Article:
A few of you might be wondering about the social dynamics of the Sedna Epic Expedition, which is comprised of a team of ten sea women on a three-week expedition. Two of these weeks will be spent aboard the 116-foot MV Cape Race.
I know that I wondered about the group dynamics myself.
I’ve noted that every single person on Team Sedna is working overtime for herself and for her team members. Dry suits can be challenging to get into—when someone is suiting up, there’s always someone ready to lend a hand. And, when someone is feeling down, there’s always someone to comfort that person. The team work has been absolutely amazing.
As expected, there have been equipment issues such as dry suit, glove, fins and hoods, and we’ve experienced learning curves with the diver propulsion vehicles. That said, when there have been challenges or work to be done, one (or more) of the sea women stepped in without words being exchanged.
I’ve never worked with an all-female group before. And, I’ve learned so much from every single woman on the expedition. But, the things that I’ve learned are not what I might have expected. At the outset of the expedition—while we were still on terra firma in Nain, Labrador—we conducted two days of team building exercises, in order to increase communication and discussing how we could collectively achieve our mission. These exercises have been put to great use every time we run the snorkel relays. Everyone is extremely considerate of each other’s feelings, making sure that everyone gets a fair turn in the water.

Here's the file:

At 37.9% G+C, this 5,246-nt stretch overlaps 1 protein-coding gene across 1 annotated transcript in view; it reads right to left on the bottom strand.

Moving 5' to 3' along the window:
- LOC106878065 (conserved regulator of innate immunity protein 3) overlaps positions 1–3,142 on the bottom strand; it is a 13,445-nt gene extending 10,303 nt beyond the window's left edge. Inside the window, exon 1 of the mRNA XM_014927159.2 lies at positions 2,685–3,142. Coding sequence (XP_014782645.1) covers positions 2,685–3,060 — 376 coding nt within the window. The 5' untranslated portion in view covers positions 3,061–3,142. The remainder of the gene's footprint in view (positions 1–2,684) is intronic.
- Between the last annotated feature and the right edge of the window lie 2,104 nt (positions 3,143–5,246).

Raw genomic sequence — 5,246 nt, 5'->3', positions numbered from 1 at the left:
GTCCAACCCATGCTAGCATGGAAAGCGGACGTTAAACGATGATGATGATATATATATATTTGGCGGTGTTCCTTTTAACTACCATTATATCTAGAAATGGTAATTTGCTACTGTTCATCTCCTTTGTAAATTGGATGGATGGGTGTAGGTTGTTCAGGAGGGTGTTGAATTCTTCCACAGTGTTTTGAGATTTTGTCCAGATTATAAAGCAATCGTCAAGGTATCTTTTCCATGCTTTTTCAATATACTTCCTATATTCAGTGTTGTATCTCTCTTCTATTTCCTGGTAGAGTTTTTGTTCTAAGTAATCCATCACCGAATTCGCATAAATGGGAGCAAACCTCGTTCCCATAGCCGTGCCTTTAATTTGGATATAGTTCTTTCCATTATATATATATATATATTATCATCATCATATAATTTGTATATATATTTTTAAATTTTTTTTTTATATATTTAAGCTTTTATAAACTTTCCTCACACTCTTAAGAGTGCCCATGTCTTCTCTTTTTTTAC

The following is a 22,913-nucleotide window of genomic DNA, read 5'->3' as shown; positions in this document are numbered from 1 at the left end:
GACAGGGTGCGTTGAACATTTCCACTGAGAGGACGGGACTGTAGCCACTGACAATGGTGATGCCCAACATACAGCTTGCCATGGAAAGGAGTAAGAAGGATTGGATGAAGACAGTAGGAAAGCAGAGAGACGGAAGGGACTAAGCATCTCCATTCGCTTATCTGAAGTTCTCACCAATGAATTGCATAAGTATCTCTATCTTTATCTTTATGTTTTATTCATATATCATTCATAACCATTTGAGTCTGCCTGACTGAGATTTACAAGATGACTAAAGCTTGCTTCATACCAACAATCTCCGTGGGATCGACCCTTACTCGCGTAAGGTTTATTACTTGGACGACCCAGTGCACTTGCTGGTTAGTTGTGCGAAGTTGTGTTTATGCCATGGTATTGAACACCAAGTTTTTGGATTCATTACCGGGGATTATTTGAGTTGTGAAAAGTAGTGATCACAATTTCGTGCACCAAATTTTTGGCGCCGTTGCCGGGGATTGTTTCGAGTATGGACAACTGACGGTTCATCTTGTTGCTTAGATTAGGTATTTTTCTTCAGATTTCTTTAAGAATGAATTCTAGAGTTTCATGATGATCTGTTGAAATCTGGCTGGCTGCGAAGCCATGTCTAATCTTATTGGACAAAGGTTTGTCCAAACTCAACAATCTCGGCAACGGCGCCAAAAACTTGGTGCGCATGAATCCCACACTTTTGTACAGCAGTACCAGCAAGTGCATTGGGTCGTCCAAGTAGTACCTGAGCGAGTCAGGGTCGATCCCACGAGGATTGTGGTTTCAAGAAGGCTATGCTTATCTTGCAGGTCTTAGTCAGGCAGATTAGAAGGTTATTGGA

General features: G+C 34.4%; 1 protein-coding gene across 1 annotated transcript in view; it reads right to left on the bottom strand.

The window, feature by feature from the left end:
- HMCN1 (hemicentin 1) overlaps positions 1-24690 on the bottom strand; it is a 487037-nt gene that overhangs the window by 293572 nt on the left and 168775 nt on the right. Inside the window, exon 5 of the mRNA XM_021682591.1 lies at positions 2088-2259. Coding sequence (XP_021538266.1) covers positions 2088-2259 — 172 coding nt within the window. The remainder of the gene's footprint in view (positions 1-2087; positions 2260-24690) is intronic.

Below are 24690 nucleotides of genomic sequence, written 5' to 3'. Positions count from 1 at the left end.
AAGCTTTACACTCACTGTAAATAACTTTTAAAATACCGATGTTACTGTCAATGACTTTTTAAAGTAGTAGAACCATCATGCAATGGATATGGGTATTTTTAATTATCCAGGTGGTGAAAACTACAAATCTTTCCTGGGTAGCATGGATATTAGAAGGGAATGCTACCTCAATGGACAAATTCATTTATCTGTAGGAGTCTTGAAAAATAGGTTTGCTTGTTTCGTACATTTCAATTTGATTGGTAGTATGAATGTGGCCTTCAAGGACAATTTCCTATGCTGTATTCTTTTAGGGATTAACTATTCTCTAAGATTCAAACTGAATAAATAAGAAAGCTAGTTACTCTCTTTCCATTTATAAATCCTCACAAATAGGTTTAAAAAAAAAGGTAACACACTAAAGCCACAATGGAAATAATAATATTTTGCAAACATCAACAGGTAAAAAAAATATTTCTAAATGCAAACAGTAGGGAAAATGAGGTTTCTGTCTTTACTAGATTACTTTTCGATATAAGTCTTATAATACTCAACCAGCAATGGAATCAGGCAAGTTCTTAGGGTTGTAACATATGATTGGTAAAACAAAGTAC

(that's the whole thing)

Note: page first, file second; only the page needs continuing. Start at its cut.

An example would be when a snorkeler’s turn is up to get in the water. We are all fully capable of dressing ourselves, but it’s great to get a helping hand to pull up a dry suit shoulder, check zippers, tuck masks under hood and secure the dry gloves. Invariably, there’s always three women hovering around to assist, confirming that the snorkeler has a surface marker buoy, whistle, knife and marine radio before entering the water.
Our teamwork improves daily—and, so does the distances traveled in the snorkel zone. Even when things don’t go as smoothly as planned, the mission still gets accomplished. An evening debrief ensures that Team Sedna’s strengths and weaknesses are reviewed, ensuring continuous improvement.
Safety is one of our primary concerns.
The women on this expedition are some of the most impressive sea women that I have ever met. They are focused, passionate, and very compassionate. Team Sedna is comprised of 10 women, ages 26 to 56 from Canada, the United States, Mexico and New Zealand. We have very diverse back grounds, education and scuba and snorkel experience.
We complement each other. I am very privileged to be part of Team Sedna.
Where Was Charlene?
62 degrees 5 minutes N
54 degrees 41 minutes W
Posted By: Charlene Barker
Date: July 20, 2014